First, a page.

The cooperation described and the interconnection of multiple smaller networks is highly conducive to creating sustainable economic growth and has created thousands of (new) jobs. Markiezaat College presented participants with an overview of these partnerships involved in the maintenance of civil and military aircraft. The behind-the-scenes presentations and walks around the airbase were quite impressive. What was most striking is, that in order to be successful, concepts depend very much on informal relationships, lots of patience, concerted effort and a willingness to succeed.

The Dutch Air Force provided insight into the workings of the military operations at Woensdrecht and the cooperation between civil and military authorities. At the AMTS (Aircraft and Maintenance Training School) the attention paid to detail, quality control and safety regulations was quite visible, students being well-trained to reduce the number of mistakes to a minimum. The visitors went on to the Markiezaat campus where they were shown the learning environments of building and construction.

The Wednesday members’ business meeting reconfirmed the commitment of TA3 members to expand the network, to increase member-driven activities and to seek the cooperation of other alliances to enhance the impact the network may have on vocational training.

The presentations and impressions of the conference will be made available to participants (and other interested parties) through various links on this website. Due to contractual obligations Ruud Veltenaar’s presentation may only be made available through the following link, deze link (English version) or deze link (Dutch version) and must not be shared for unauthorised publication.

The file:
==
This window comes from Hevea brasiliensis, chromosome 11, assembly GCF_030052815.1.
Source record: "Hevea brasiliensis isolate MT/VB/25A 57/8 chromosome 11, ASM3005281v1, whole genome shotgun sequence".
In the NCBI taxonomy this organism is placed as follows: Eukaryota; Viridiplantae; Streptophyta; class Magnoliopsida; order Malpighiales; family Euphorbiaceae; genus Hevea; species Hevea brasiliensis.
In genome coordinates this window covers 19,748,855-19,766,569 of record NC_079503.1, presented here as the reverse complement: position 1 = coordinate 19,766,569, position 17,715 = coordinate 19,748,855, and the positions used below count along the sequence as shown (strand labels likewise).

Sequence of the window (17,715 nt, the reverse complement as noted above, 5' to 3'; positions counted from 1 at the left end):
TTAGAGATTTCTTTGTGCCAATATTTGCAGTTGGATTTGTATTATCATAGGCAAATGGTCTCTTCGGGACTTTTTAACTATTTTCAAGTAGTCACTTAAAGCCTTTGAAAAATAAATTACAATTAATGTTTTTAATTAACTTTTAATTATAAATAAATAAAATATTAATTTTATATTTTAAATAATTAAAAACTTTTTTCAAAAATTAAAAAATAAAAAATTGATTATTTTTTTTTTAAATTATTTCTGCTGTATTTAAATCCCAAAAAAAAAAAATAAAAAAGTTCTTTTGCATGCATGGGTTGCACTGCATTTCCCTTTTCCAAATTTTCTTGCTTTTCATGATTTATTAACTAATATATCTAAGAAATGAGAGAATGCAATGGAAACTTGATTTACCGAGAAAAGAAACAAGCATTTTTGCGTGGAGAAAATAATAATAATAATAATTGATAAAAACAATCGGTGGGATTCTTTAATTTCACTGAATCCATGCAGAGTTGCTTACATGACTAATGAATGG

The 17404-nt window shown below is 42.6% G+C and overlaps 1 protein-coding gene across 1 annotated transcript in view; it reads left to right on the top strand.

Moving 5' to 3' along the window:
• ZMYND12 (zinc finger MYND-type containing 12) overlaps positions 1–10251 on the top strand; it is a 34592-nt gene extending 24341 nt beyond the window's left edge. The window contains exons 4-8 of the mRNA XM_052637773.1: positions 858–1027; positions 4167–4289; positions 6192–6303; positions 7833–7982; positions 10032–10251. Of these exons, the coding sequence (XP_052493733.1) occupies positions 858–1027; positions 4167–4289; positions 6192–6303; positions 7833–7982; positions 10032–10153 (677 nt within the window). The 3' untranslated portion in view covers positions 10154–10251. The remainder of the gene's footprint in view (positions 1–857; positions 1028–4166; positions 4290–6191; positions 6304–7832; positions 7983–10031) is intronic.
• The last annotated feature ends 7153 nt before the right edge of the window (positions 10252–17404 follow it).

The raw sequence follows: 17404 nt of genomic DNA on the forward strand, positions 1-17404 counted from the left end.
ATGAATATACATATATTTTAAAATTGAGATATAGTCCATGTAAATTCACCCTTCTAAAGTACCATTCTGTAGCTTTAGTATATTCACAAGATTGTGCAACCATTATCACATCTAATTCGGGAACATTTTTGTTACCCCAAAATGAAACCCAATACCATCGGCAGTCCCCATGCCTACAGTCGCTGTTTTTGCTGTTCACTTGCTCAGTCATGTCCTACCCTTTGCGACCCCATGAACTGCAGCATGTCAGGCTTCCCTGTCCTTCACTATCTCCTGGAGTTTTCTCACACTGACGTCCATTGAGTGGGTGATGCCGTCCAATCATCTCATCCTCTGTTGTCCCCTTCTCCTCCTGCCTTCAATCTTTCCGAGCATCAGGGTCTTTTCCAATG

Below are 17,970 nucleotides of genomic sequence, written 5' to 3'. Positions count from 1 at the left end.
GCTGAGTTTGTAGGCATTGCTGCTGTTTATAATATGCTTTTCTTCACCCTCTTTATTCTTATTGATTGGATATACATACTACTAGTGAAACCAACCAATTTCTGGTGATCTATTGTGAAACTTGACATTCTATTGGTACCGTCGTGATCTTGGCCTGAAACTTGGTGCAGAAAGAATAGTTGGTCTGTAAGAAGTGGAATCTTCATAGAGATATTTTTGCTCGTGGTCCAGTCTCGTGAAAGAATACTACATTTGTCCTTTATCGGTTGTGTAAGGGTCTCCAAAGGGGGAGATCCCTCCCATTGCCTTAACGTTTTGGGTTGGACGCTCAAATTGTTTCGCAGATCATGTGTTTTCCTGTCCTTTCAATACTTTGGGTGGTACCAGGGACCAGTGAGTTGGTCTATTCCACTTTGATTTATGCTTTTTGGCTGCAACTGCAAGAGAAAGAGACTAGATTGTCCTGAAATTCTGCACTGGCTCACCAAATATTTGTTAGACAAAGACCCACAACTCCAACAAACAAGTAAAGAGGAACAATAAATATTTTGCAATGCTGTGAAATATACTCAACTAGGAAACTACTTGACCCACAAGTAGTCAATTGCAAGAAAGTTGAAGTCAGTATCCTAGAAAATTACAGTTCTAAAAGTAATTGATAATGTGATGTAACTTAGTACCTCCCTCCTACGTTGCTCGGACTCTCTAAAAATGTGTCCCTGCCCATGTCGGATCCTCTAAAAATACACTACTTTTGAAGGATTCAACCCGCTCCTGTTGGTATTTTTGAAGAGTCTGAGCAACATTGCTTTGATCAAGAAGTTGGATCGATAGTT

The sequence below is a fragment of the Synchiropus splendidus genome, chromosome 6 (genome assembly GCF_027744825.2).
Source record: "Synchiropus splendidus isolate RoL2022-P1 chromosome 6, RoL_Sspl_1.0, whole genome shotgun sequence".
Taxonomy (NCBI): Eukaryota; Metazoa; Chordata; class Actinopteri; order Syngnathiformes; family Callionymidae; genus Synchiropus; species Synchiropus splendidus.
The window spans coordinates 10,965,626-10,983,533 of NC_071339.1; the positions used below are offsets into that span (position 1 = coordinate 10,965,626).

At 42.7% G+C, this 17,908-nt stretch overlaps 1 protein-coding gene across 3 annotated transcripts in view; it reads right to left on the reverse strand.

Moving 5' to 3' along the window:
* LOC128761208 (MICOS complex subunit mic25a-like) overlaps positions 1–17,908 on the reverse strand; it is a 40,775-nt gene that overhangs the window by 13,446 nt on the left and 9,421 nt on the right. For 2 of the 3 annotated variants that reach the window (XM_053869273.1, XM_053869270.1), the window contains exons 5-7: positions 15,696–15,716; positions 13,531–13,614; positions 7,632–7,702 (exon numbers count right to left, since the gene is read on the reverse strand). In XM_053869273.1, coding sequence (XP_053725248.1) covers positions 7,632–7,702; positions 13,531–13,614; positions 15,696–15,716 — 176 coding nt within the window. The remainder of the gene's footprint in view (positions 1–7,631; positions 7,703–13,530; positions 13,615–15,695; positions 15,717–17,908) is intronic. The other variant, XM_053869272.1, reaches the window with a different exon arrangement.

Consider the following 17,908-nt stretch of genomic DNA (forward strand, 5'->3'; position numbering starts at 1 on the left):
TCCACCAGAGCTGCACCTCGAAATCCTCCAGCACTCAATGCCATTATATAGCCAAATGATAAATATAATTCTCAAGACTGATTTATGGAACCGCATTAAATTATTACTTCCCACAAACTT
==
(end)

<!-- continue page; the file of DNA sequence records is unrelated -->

We thank all those who have contributed to making this conference a great success: the keynote speakers, the American and European secretariats, artists, Da Vinci and Markiezaat staff and students, workshop and breakout moderators, representatives of municipalities, and of course: the participants!


Presentatie TA3 Ab van der Touw

Presentatie TA3 Burke Murphy

Presentation TA3 Joao Santos

Presentatie TA3 Marsha Danielson

Presentatie TA3 Mark Weber en Michael Malone

Presentatie TA3 Katie Hall en Susan Lupo

Presentatie TA3 Egbert Jan Sol




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Da Vinci Photo Gallery

Photo Credit: Christinne Venter, Student, Da Vinci College Art & Design Department

Dordrecht, Netherlands

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TA3 European Secretariat, Hans Lehmann, EUC Syd Denmark participating in UNESCO event on Education for Sustainable Development

UNESCO is the lead agency for the Global Action Programme (GAP) on Education for Sustainable Development (ESD), the official follow-up to the UN Decade of ESD (2005-2014). One of the GAP’s five Priority Action Areas focuses on implementing sustainable solutions at the local level. This involves mobilizing local municipalities and communities, ensuring that they have sufficient capacities in ESD, strengthening learning opportunities for citizens in various settings, and promoting collaboration among local stakeholders in different sectors.